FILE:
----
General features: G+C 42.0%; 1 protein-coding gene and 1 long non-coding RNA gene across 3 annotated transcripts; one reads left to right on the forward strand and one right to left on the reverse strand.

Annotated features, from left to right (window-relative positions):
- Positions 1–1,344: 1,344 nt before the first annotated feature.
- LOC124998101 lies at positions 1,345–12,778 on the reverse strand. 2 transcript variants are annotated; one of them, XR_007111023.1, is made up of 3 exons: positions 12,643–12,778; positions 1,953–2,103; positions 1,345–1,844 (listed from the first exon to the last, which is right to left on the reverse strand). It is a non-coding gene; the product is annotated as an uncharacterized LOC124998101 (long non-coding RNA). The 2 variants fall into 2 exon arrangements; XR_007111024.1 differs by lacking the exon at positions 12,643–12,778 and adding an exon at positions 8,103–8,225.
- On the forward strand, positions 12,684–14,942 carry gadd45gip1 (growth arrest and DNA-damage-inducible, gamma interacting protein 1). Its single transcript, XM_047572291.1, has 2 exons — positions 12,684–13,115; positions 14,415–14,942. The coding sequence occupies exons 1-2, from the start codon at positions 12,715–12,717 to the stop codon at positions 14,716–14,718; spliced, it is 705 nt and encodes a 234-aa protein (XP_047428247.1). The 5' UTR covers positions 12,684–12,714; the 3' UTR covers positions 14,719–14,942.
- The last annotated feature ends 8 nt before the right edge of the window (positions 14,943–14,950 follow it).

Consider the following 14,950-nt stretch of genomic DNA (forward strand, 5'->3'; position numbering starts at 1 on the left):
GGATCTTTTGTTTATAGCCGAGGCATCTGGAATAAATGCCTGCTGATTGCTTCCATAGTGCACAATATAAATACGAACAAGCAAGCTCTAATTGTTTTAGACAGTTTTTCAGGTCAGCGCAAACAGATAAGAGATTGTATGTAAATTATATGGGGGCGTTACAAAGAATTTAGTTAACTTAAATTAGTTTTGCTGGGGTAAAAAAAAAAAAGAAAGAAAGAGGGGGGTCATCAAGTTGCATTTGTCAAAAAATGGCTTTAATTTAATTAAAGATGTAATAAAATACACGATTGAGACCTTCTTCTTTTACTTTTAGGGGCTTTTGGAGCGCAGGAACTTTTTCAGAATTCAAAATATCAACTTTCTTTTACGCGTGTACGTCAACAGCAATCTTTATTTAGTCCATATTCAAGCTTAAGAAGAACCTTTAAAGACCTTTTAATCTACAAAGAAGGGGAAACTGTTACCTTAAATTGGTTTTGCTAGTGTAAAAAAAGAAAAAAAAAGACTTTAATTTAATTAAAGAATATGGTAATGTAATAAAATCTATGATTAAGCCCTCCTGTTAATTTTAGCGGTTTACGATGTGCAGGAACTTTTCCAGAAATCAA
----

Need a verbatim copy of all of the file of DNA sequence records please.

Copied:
General features: G+C 42.0%; 1 protein-coding gene and 1 long non-coding RNA gene across 3 annotated transcripts; one reads left to right on the forward strand and one right to left on the reverse strand.

Annotated features, from left to right (window-relative positions):
- Positions 1–1,344: 1,344 nt before the first annotated feature.
- LOC124998101 lies at positions 1,345–12,778 on the reverse strand. 2 transcript variants are annotated; one of them, XR_007111023.1, is made up of 3 exons: positions 12,643–12,778; positions 1,953–2,103; positions 1,345–1,844 (listed from the first exon to the last, which is right to left on the reverse strand). It is a non-coding gene; the product is annotated as an uncharacterized LOC124998101 (long non-coding RNA). The 2 variants fall into 2 exon arrangements; XR_007111024.1 differs by lacking the exon at positions 12,643–12,778 and adding an exon at positions 8,103–8,225.
- On the forward strand, positions 12,684–14,942 carry gadd45gip1 (growth arrest and DNA-damage-inducible, gamma interacting protein 1). Its single transcript, XM_047572291.1, has 2 exons — positions 12,684–13,115; positions 14,415–14,942. The coding sequence occupies exons 1-2, from the start codon at positions 12,715–12,717 to the stop codon at positions 14,716–14,718; spliced, it is 705 nt and encodes a 234-aa protein (XP_047428247.1). The 5' UTR covers positions 12,684–12,714; the 3' UTR covers positions 14,719–14,942.
- The last annotated feature ends 8 nt before the right edge of the window (positions 14,943–14,950 follow it).

Consider the following 14,950-nt stretch of genomic DNA (forward strand, 5'->3'; position numbering starts at 1 on the left):
GGATCTTTTGTTTATAGCCGAGGCATCTGGAATAAATGCCTGCTGATTGCTTCCATAGTGCACAATATAAATACGAACAAGCAAGCTCTAATTGTTTTAGACAGTTTTTCAGGTCAGCGCAAACAGATAAGAGATTGTATGTAAATTATATGGGGGCGTTACAAAGAATTTAGTTAACTTAAATTAGTTTTGCTGGGGTAAAAAAAAAAAAGAAAGAAAGAGGGGGGTCATCAAGTTGCATTTGTCAAAAAATGGCTTTAATTTAATTAAAGATGTAATAAAATACACGATTGAGACCTTCTTCTTTTACTTTTAGGGGCTTTTGGAGCGCAGGAACTTTTTCAGAATTCAAAATATCAACTTTCTTTTACGCGTGTACGTCAACAGCAATCTTTATTTAGTCCATATTCAAGCTTAAGAAGAACCTTTAAAGACCTTTTAATCTACAAAGAAGGGGAAACTGTTACCTTAAATTGGTTTTGCTAGTGTAAAAAAAGAAAAAAAAAGACTTTAATTTAATTAAAGAATATGGTAATGTAATAAAATCTATGATTAAGCCCTCCTGTTAATTTTAGCGGTTTACGATGTGCAGGAACTTTTCCAGAAATCAA